She couldn’t leave that statement unchallenged. “You make time for the things you care about.”

Double-J rolled his eyes, turned away from Annie, drew on his cigarette. Jimmy looked at her, still smiling, but noticeably more serious. “All right then. No, I didn’t care enough about the sport to continue.”

“Or stay in New Orleans.” Double-J’s sudden question caught Jimmy by surprise, for a moment. He drew on his cigarette.

“Spent ten years in the Navy,” smoke puffing from his mouth as Jimmy spoke. “And even though all I saw of the world was what I could see through a periscope, I saw enough to know where I wanted to be, what I was looking for when I got out, could go anywhere I wanted.”

“And you chose Bark Bay because . . . ” Annie’s voice trailing off commanded Jimmy to answer, which he did with a shrug – “Bugs. Wanted to go some place that didn’t have no bugs. They all over the place in New Orleans, but here, most of them die off from the cold.” The metallic sound of a bowl bouncing on a formica counter came from the kitchen doorway; Jimmy threw down his cigarette, stomped and twisted his foot down on it – “I’d best be getting back” – then walked briskly past Double-J and Annie.

The door had yet to close behind Jimmy when Annie turned to Double-J – “Still want to fence you tonight.”

Cigarette balanced between his lips, he leaned against the brick wall behind him, left leg bent at the knee and foot propped against the wall. “Not interested,” cigarette bouncing up and down as he spoke.

“Ah come on. We can do saber if you want.”

Double-J looked down, his disinterest in the conversation as tangible as the winter chill.

A creak from the hinges announced that the door from the kitchen was opening. Annie turned, saw her silver-haired father lean outside, hand grasping the door knob. “Tables are ready – we’re ready to start dinner.”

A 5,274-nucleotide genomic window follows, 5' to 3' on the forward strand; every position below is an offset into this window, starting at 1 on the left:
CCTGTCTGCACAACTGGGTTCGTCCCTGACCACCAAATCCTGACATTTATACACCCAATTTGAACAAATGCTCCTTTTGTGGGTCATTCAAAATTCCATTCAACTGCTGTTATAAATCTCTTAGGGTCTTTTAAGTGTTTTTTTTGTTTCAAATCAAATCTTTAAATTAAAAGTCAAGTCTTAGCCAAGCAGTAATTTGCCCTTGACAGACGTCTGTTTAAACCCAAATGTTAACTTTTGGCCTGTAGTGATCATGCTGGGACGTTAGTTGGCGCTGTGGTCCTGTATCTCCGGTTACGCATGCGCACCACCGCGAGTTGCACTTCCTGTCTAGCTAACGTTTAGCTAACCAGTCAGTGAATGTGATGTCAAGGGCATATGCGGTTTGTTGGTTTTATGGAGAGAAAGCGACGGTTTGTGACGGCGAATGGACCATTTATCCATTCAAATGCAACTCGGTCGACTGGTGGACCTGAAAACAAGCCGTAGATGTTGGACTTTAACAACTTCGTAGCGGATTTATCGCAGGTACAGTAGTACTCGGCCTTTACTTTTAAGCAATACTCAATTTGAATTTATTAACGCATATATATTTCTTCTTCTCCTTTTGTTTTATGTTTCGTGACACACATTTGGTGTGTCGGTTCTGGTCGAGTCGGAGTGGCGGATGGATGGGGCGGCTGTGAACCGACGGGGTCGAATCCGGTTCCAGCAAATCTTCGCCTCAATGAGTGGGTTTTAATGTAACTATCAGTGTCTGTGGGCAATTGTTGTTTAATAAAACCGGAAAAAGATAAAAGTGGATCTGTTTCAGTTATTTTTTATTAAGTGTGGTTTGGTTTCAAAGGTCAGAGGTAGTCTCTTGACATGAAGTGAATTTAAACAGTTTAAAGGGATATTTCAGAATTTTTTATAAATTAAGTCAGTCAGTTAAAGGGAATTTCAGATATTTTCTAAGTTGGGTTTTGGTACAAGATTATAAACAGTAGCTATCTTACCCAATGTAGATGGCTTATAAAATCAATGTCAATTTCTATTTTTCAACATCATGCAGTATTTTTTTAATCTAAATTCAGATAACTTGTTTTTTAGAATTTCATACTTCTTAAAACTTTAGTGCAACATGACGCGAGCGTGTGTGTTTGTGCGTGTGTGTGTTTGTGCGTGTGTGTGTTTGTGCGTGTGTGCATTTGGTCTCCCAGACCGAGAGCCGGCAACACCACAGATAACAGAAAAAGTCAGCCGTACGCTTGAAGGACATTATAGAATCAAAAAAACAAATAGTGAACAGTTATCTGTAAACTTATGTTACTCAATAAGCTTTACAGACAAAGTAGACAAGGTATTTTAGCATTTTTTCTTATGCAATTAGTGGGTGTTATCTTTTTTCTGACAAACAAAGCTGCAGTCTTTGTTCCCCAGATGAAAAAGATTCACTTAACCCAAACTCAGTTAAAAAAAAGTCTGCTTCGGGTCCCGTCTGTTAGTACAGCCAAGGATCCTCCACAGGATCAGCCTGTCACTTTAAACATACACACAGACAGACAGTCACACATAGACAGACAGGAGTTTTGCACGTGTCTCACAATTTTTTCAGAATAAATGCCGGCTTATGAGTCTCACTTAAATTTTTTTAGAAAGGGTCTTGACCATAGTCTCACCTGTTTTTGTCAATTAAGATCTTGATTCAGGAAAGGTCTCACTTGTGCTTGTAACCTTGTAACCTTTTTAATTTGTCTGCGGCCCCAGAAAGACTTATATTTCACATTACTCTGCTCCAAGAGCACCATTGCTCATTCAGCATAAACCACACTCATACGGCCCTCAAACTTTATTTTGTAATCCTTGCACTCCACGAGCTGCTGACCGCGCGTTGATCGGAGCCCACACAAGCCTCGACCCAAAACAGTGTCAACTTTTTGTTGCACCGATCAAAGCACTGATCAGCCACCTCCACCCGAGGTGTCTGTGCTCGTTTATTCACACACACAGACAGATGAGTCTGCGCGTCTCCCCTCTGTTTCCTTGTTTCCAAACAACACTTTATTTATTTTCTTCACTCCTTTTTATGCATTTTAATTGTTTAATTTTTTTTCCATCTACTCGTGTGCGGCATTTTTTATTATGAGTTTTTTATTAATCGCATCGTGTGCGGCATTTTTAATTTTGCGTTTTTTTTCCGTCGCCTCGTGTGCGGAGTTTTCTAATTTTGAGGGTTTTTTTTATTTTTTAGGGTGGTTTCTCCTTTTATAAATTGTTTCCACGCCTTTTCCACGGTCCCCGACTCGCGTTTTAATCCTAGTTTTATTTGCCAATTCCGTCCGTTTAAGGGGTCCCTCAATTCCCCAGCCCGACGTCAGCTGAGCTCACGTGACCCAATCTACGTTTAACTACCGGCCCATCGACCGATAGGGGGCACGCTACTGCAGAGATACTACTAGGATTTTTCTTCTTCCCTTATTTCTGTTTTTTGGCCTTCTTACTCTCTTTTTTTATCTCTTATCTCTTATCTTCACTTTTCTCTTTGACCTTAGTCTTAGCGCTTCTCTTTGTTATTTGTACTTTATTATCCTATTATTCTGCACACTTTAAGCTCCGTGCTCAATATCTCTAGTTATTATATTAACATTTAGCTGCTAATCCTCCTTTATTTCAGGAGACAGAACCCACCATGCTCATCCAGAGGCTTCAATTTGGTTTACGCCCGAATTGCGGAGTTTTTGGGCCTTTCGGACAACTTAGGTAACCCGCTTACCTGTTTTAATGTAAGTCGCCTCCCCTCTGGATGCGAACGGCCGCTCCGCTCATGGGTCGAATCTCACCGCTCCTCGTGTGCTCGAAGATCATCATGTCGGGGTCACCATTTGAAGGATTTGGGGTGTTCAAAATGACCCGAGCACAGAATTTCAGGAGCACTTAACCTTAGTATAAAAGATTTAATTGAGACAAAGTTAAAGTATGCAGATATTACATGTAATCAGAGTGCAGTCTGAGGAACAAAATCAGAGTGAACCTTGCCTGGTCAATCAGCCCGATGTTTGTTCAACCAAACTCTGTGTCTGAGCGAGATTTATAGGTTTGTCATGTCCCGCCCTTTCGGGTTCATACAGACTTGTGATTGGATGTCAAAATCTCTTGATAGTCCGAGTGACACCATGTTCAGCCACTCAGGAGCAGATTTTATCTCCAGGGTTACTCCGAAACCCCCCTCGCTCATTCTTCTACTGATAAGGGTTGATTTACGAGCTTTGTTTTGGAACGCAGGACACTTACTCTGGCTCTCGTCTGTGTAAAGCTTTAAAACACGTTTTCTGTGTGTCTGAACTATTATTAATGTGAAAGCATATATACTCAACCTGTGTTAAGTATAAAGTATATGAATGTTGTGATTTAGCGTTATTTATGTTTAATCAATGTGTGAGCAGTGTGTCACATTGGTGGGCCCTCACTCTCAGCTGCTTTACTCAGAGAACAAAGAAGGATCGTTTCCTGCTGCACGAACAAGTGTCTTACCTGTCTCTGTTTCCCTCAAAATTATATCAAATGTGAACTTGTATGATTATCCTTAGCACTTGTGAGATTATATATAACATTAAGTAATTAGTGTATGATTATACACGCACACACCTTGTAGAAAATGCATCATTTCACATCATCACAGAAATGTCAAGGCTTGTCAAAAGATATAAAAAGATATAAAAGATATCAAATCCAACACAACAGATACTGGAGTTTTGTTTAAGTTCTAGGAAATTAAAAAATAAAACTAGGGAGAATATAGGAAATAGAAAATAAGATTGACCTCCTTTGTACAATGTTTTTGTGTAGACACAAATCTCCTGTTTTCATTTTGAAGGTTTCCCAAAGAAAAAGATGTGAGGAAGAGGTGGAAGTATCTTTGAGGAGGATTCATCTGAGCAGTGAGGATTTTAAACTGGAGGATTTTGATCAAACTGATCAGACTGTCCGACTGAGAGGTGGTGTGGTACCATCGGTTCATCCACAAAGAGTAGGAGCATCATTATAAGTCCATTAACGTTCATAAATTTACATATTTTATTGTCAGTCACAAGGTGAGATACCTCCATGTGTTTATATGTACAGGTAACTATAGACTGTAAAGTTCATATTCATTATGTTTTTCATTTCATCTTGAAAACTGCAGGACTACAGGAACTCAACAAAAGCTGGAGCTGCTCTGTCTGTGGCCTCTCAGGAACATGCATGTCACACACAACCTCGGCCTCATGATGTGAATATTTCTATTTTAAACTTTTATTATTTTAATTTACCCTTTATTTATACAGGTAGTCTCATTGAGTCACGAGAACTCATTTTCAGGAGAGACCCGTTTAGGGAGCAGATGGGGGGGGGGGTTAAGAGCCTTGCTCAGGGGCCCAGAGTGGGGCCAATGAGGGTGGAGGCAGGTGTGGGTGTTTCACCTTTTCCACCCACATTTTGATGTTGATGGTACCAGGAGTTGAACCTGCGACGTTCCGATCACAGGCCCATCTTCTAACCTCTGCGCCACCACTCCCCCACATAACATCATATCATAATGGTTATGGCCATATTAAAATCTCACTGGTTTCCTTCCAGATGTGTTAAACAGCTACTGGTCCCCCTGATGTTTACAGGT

Annie thanked him, said she would be there in a minute, her father nodding in reply and closing the door quickly, as if to protect his house from winter drafts. Annie took a step towards the door, paused, then turned to Double-J.

“You’re our best fencer. Not only that, you make everyone else better. Every time you show up to practice, or show up at a tournament, you bring an energy, a focus, that we don’t have when you’re not there. I don’t know what’s going on with you, but I just want you to know that what you do, and don’t do, has an impact on all of us.”

Double-J continued to look down. He shrugged.

Annie grunted – “Just think about it” – and opened the door to the kitchen.

The Third Tuesday

“I’ll think about it.” Annie, knees on the cafeteria floor, continued stuffing fencing jackets into the canvas sack.

“What’s there to think about?” Standing above her with hands on hips, Double-J gave no indication of wanting to help Annie. “Coach has a teacher’s union meeting tonight, and with Rune not being here you can’t bum a ride off his parents.”

Annie looked past Double-J, waved towards The Bird and Butch; without looking, she could feel his dismissive scowl. “They’re on the other side of the river. C’mon, get your stuff together, I’ll take you home.”

She unflexed her knees quickly, rising sharply and with a bounce on her feet, then turned to where The Bird and Butch were standing in their street clothes, all fencing equipment now stowed in their respective sacks. She approached the two younger teens, and seeing The Bird’s widening eyes, explained she was getting a ride from Double-J. “Be sure to thank your Mom for her offer, and tell her good luck with rehearsals.”